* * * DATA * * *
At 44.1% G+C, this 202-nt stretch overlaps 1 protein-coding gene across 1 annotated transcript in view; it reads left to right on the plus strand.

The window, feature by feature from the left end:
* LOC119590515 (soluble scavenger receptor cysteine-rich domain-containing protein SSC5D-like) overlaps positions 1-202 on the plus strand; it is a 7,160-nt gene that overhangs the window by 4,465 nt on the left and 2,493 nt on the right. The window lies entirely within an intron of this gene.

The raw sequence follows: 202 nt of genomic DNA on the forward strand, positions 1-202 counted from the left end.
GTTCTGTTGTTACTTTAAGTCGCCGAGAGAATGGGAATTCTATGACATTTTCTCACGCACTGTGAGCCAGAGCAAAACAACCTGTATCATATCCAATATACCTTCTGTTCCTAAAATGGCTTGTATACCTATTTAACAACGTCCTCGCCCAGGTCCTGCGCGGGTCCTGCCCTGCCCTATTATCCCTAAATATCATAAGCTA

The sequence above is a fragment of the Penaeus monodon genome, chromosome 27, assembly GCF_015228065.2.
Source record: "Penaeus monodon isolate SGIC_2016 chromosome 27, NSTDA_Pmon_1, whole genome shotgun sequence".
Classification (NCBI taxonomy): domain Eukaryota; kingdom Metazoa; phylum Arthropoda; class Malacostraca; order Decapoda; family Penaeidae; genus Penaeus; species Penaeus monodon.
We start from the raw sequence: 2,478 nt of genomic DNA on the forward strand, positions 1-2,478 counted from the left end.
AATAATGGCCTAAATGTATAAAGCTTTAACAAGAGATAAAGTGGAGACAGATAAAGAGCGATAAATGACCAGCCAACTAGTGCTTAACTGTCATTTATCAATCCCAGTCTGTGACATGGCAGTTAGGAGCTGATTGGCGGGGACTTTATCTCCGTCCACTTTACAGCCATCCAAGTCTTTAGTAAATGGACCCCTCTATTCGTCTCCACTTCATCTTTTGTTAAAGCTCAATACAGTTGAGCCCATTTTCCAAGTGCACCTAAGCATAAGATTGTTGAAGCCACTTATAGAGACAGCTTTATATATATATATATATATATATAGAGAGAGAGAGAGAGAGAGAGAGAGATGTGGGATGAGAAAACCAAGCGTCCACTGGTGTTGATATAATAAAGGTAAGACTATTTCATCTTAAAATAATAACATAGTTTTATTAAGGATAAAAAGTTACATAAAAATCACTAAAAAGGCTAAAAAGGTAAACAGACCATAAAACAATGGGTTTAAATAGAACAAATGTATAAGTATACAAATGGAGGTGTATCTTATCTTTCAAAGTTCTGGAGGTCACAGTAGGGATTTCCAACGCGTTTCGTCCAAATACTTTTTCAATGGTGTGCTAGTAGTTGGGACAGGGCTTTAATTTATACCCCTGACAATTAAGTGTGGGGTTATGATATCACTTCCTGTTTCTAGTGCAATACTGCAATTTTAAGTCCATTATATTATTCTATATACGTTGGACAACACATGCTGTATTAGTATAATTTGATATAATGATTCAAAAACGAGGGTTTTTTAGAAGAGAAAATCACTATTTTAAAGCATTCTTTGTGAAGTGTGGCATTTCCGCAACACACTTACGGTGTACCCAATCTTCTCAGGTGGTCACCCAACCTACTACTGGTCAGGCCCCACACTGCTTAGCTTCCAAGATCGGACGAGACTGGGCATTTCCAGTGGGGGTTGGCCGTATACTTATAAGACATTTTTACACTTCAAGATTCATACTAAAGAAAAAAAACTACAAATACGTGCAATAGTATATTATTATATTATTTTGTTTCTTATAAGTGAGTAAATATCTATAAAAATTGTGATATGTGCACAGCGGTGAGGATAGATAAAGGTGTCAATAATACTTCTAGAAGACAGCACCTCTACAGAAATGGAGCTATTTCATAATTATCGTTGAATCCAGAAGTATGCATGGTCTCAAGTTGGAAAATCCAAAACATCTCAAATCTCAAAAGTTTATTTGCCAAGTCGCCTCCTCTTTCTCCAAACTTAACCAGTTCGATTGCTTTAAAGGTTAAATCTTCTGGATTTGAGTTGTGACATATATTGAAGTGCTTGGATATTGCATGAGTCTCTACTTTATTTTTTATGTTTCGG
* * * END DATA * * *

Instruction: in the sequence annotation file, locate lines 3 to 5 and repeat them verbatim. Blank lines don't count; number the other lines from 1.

* LOC119590515 (soluble scavenger receptor cysteine-rich domain-containing protein SSC5D-like) overlaps positions 1-202 on the plus strand; it is a 7,160-nt gene that overhangs the window by 4,465 nt on the left and 2,493 nt on the right. The window lies entirely within an intron of this gene.

The raw sequence follows: 202 nt of genomic DNA on the forward strand, positions 1-202 counted from the left end.
GTTCTGTTGTTACTTTAAGTCGCCGAGAGAATGGGAATTCTATGACATTTTCTCACGCACTGTGAGCCAGAGCAAAACAACCTGTATCATATCCAATATACCTTCTGTTCCTAAAATGGCTTGTATACCTATTTAACAACGTCCTCGCCCAGGTCCTGCGCGGGTCCTGCCCTGCCCTATTATCCCTAAATATCATAAGCTA